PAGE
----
As EGR1 expression contributes to BC progression and prognosis, we further aimed to find the possible underlying signaling mechanism involved in EGR1-mediated BC progression and prognosis. For that, we first used the Oncomine platform to analyze the co-expression pattern of EGR1 with its correlated genes in BC. In Fig. 4A, we present the top 20 genes (total count 17), ranked based on correlation coefficient values, that correlated with EGR1, after analyzing 53 BC and 140 normal breast samples. Based on a threshold correlation coefficient of around 0.75, the highly correlated genes were DUSP1, FOS, FOSB, CYR61, and JUN. To confirm the co-expression status of EGR1 with the correlated genes, we also performed a correlation heatmap and various regression analyses. The heat maps of EGR1, DUSP1, FOS, FOSB, CYR61, and JUN showed similar expression patterns across each PAM50 BC subtype, including HER2+, luminal B, basal-like, and luminal A (TCGA data; Fig. 4B), thus supporting the Oncomine result showing that DUSP1, FOS, FOSB, CYR61, and JUN were highly co-expressed with EGR1 (Fig. 4A). We plotted scatter diagrams for DUSP1 vs. EGR1 and FOS vs. EGR1 expression using UCSC Xena (Fig. 4C, D). We constructed a correlation matrix of the expression of EGR1 and the five most highly correlated genes by performing data mining in bc-GenExMiner 4.0 that includes DNA microarrays and RNA-seq data. The results showed that all the cross-correlation coefficients between any pair of genes selected from the possible combinations were highly positive (Fig. 4E). Finally, bc-GenExMiner 4.0-based regression analysis further confirmed the positive correlation of EGR1 vs. DUSP1 and EGR1 vs. FOS mRNA expression (Fig. 4F, G). In fact, it has been reported that DUSP1 regulates the epithelial-to-mesenchymal transition (EMT) process, affecting various signaling pathways involved in BC, such as wnt, notch, and mitogen-activated protein kinase (MAPK) pathways (58). A significant reduction in DUSP1 mRNA expression has been reported in BC tissue compared with that in normal breast tissue (59). Another study reported that FOS expression is associated with intracellular signaling events affecting BC cell growth (60, 61) and the overexpression of FOS has been associated with improved clinical outcome (62). This association between higher FOS expression and improved clinical outcome was also seen in our analysis, as we showed that the prognostic significance of EGR1 co-expression with DUSP1 and FOS. It is worth noting that DUSP1 has previously been reported to be overexpressed in BC (63, 64). FOS, FOSB, and JUN expression has also been associated with BC and correlates with various clinicopathological parameters (65-67). Likewise, a number of researchers had reported that increased expression of CYR61 is associated with BC progression (68, 69). Finally, we also analyzed the prognostic relevance of the co-expression of EGR1 with the set of highly correlated genes. High levels of co-expression of these genes were associated with a good prognosis of both OS and RFS (Fig. 4H, I), suggesting that the co-expression of EGR1 with DUSP1, FOS, FOSB, CYR61, and JUN can also regulate the clinical outcomes of patients with BC.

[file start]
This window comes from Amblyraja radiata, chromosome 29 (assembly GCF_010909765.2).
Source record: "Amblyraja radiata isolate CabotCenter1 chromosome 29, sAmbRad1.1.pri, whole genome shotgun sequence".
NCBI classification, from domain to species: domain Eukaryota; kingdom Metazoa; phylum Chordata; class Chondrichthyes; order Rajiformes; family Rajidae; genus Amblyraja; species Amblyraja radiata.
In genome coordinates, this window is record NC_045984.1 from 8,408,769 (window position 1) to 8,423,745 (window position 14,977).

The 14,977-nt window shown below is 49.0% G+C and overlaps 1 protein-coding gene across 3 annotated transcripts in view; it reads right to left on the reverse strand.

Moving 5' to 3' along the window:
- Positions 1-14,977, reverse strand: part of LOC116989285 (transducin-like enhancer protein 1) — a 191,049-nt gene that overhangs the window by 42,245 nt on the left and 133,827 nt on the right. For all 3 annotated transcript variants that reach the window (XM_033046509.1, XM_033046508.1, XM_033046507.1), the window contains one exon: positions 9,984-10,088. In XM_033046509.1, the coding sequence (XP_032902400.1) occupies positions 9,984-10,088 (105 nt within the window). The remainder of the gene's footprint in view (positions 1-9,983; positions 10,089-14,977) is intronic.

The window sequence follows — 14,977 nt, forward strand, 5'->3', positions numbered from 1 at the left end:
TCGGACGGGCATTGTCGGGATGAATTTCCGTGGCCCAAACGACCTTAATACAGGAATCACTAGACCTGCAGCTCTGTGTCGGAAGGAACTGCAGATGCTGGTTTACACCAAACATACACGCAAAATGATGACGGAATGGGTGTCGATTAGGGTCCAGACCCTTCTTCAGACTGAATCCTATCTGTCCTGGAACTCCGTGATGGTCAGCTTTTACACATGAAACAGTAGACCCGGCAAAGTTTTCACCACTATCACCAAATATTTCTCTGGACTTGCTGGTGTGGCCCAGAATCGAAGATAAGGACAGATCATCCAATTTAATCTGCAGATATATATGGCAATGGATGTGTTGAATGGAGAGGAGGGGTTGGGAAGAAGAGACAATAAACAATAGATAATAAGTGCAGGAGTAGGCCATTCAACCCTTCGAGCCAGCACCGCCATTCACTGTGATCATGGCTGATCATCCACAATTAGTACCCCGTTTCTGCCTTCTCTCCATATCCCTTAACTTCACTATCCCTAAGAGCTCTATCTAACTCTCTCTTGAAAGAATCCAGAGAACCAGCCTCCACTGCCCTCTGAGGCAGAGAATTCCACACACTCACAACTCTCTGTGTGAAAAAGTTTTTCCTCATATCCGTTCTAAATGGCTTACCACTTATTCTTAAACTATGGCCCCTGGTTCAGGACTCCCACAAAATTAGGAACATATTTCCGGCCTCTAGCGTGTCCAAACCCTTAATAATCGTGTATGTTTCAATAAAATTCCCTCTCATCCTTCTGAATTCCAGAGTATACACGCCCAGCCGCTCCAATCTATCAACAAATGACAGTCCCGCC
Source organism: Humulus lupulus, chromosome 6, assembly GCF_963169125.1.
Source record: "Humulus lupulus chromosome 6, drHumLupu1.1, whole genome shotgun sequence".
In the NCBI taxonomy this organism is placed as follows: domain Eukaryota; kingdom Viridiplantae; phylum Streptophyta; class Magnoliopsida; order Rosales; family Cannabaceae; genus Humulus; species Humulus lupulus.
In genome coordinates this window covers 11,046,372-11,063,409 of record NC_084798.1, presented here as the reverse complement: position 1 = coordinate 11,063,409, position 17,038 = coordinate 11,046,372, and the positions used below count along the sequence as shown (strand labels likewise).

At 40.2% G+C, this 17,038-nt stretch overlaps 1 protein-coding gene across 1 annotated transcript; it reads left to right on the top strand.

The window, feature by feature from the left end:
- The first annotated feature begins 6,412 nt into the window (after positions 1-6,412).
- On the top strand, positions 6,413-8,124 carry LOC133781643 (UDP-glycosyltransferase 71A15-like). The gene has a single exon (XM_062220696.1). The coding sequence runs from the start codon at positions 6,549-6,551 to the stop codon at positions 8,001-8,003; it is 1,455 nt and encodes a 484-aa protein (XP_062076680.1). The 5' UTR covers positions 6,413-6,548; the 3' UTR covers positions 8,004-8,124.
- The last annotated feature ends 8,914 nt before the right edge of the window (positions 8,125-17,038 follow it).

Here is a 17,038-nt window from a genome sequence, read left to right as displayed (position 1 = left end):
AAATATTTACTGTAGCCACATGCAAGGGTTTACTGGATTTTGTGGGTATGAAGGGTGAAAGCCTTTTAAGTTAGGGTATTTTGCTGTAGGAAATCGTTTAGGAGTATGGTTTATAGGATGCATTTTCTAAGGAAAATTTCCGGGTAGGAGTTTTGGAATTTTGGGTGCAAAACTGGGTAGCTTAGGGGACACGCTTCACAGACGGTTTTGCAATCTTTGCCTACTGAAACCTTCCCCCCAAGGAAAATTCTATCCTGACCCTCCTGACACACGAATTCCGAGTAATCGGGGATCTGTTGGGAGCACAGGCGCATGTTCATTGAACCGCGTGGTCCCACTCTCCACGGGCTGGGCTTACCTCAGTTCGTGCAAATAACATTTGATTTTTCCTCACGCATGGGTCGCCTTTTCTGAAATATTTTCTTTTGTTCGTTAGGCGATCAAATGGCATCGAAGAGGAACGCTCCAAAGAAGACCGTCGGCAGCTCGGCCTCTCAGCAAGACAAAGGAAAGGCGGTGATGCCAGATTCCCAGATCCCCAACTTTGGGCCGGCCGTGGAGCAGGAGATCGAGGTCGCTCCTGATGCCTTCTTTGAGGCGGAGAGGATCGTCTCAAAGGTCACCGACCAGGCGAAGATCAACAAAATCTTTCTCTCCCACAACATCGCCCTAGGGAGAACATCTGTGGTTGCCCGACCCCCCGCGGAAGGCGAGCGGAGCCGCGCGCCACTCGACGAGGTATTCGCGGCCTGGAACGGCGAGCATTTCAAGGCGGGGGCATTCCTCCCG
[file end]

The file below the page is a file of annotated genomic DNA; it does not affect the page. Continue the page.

CONCLUDING REMARKS